Big Tech’s red packet war for Lunar New Year sees less cash given away as campaigns try users’ patience
Promises of cash handouts in the form of digital lai see ahead of the holiday amounted to US$1.3 billion, US$250 million less than last year      Some consumers are getting tired of competing to win just a few yuan each as increasing competition has made such campaigns less valuable to tech firms

China’s coronavirus missteps open door for US, but it fails to capitalise: report
When it comes to global health leadership, neither Beijing nor Washington appears to be winning the battle for influence and soft power      ‘The US has messed up so badly with its own response, it’s not going to get a good reputation now. It can’t even get its own population vaccinated’

Omicron may mean China’s success in tackling Covid-19 is ‘fleeting’, says US report
Beijing’s ‘opportunistic’ efforts to portray itself as a global health leader may be undermined by the new variant, Council for Foreign Relations report argues    Washington urged not to ‘overreact’ to Chinese efforts and seek ways to cooperate on tackling challenges such as the pandemic

The Taiwan Saga
The storm that has been gathering over the South China Sea in recent years has now reached Taiwan’s shores. The question is whether Taiwan, alone or with the backing of other democracies, will be able to withstand China’s strong will for reunification. The relations between China, Taiwan and the United States is at its lowest point in the region’s history. For China’s president, Xi Jinping, Taiwan is now the last bastion of resistance in his quest for national rejuvenation. Is the reunification of Taiwan with China – like German reunification – the key question for the Chinese people?

US says China ties won’t stop Russian economic ‘catastrophe’ after any Ukraine invasion
The warning comes after Chinese state media publishes Putin’s pledge that Beijing and Moscow would resist Western sanctions pressure    The US says it has an array of tools it can deploy if foreign companies, including those in China, try to evade export control actions over Ukraine

Xi Jinping brushes off furore dogging Beijing’s ‘Genocide Olympics’
Xi Jinping had yet to assume power when the bidding process for the 2022 Winter Olympics formally began a decade ago. Three years later, as Beijing beat Almaty for hosting rights in 2015 by just four votes, it still appeared Xi would be a “normal” Chinese president who would preside over the Games as his second and final term neared its close.   In the intervening seven years, however, Xi has transformed Chinese politics and international geopolitics. He is widely expected to embark on an unprecedented third term as head of the Chinese Communist party, state and military at a congress that will probably convene in October or November.   As a result, Friday’s Olympics opening ceremony marks not the beginning of the end of his political career, but rather the start of a new chapter for China’s most powerful ruler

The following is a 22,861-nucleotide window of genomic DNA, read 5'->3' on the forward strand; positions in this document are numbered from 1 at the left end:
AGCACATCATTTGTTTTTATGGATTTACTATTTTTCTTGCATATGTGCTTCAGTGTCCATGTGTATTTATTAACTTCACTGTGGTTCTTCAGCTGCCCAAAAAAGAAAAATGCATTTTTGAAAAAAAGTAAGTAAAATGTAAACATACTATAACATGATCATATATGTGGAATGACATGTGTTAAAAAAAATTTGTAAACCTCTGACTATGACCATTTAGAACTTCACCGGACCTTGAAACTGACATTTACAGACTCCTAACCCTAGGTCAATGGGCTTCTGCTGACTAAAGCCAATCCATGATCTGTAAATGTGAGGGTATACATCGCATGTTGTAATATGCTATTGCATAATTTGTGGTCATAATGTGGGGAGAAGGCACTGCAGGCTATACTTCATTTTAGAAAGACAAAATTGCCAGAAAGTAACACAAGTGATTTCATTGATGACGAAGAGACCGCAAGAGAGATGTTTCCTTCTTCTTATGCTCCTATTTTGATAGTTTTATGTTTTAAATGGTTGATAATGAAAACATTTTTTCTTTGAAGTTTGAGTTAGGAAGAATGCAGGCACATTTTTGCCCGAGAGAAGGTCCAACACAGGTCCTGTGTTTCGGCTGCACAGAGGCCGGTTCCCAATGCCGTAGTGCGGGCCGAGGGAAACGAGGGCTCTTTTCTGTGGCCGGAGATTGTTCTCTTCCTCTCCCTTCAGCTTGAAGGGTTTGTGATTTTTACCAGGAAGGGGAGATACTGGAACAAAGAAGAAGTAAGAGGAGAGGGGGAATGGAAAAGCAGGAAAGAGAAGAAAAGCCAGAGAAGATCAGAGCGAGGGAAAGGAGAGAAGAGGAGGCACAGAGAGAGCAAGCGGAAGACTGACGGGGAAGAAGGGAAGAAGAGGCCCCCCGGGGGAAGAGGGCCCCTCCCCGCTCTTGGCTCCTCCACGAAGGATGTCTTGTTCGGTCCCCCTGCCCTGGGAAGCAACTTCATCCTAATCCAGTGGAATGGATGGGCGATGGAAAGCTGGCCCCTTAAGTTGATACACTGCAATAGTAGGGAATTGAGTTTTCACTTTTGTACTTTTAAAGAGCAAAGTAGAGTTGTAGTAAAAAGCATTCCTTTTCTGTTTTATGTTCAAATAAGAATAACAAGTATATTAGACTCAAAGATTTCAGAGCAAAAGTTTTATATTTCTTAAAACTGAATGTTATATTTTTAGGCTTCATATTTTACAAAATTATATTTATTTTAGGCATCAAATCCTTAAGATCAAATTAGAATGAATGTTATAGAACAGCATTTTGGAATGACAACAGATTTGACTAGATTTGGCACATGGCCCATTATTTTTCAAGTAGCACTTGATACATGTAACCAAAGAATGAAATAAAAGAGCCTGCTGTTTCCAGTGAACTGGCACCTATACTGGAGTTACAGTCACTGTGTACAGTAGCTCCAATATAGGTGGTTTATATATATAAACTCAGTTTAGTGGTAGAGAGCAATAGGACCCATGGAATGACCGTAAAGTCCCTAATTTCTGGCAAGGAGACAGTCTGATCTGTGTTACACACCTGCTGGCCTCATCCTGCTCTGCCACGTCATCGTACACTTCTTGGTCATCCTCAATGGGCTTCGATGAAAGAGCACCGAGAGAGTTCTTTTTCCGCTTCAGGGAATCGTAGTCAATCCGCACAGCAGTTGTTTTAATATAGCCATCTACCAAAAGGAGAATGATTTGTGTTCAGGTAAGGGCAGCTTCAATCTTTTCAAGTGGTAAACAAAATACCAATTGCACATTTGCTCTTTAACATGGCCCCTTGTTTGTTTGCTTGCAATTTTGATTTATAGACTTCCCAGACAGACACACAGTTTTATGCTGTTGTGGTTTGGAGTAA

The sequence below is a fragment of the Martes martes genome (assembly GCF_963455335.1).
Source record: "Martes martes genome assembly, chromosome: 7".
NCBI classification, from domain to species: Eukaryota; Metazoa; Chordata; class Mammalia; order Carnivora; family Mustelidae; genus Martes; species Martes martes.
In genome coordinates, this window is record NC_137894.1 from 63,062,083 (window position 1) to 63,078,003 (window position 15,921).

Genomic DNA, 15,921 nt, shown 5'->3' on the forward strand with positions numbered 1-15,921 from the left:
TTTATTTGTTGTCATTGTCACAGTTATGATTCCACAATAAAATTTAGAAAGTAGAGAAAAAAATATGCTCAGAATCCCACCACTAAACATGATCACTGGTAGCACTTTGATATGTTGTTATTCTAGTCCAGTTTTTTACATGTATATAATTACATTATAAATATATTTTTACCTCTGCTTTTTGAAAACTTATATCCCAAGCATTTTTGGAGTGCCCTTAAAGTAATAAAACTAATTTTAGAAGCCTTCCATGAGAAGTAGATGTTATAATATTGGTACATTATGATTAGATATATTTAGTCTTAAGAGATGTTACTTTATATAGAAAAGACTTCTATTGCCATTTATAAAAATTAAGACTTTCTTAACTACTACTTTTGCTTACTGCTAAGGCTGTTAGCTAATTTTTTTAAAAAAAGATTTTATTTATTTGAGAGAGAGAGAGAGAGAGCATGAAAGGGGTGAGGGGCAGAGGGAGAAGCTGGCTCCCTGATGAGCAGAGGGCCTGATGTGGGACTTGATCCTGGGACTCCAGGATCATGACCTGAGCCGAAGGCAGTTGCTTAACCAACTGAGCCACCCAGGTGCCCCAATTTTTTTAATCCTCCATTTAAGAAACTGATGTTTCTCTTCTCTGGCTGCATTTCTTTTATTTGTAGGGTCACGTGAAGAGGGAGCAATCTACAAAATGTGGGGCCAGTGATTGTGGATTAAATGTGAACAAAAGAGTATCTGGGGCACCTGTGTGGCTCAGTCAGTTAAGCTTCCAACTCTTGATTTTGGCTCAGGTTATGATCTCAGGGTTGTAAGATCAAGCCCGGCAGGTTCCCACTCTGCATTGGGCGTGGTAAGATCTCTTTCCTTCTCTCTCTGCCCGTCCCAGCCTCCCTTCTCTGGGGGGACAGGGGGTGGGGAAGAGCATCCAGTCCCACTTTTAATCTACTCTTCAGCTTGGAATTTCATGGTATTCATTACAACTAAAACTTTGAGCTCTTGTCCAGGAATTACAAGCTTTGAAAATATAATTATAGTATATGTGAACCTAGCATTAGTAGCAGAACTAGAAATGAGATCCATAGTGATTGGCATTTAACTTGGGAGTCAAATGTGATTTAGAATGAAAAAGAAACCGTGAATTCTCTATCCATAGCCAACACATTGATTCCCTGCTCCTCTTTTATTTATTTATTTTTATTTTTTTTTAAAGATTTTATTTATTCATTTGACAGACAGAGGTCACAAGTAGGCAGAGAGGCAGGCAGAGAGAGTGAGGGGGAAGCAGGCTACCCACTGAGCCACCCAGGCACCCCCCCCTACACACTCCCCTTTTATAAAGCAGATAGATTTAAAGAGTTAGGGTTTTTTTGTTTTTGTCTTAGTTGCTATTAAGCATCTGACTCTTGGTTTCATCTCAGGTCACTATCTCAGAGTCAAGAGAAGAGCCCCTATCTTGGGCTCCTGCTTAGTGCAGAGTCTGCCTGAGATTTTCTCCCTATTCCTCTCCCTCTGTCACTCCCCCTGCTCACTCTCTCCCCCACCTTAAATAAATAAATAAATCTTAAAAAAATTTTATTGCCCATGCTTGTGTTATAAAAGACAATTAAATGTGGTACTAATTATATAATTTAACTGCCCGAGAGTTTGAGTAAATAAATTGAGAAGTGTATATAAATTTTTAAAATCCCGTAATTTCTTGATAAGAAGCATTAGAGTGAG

President Xi Jinping, China’s ‘chairman of everything’
The last time the Olympics came to China, he oversaw the whole endeavor. Now the Games are back, and this time Xi Jinping is running the entire nation.  The Chinese president, hosting a Winter Olympics beleaguered by complaints about human rights abuses, has upended tradition to restore strongman rule in China and tighten Communist Party control over the economy and society.  A big potential stumbling block to achieving Xi’s ambitions is the struggling economy. Growth is slumping after Beijing tightened controls on use of debt in its real estate industry, one of its biggest economic engines. That adds to the drag from politically motivated initiatives, including tech development and orders to manufacturers to use Chinese suppliers of components and raw materials, even if that costs more.      “Xi himself weakens the economy rather than strengthening it,” Tsang said. “If you mess up the economy, he’s not going to make China the dominant power in the world.

Vladimir Putin salutes Russia’s ‘unprecedented’ close ties with China in talks with Xi Jinping
Energy cooperation between the two nations will be boosted, Putin says,     On the eve of the meeting Chinese and Russian foreign ministers said both nations opposed formation of ‘blocs’ seeking to trigger confrontation in Asia-Pacific

Putin and Xi blame U.S. and allies for heightening arms race
Xi and Putin are expected to deepen economic and political ties, especially gas imports by China amid Western sanctions on Russia, which are restricting Moscow’s sources of foreign currency. In his statement published by Xinhua on Thursday, Putin wrote that “we have plans to implement a number of large-scale joint projects,” including constructions of four new units at nuclear power plants in China “with the participation of Rosatom State Corporation.”  Putin’s statement added that “foreign policy coordination” will also be “an important part of the visit.”  According to Russia’s TASS news agency, which quoted Kremlin aide Yuri Ushakov, the two leaders plan to issue a joint statement on international relations and global sustainable development that “will reflect the common views of China and Russia on the most important global issues, including security issues

Putin and Xi rebuke US at summit that underlines closer ties
Vladimir Putin and Xi Jinping opposed the expansion of Nato and issued a veiled rebuke to the US, criticising “certain states” for trying to impose “democratic standards” on other countries, at a Beijing summit that underlined their strengthened ties.  With the west opposing the Russian military build-up on the Ukraine border and China’s treatment of Uyghurs in Xinjiang, the Russian and Chinese leaders presented a united front in talks just hours before the opening ceremony of the Beijing Winter Olympics.  Xi said China and Russia would support each other’s sovereignty and interests, while also dealing with external interferences and regional security threats, according to Chinese state media.

Putin’s Olympic trip signals warmer Russia-China ties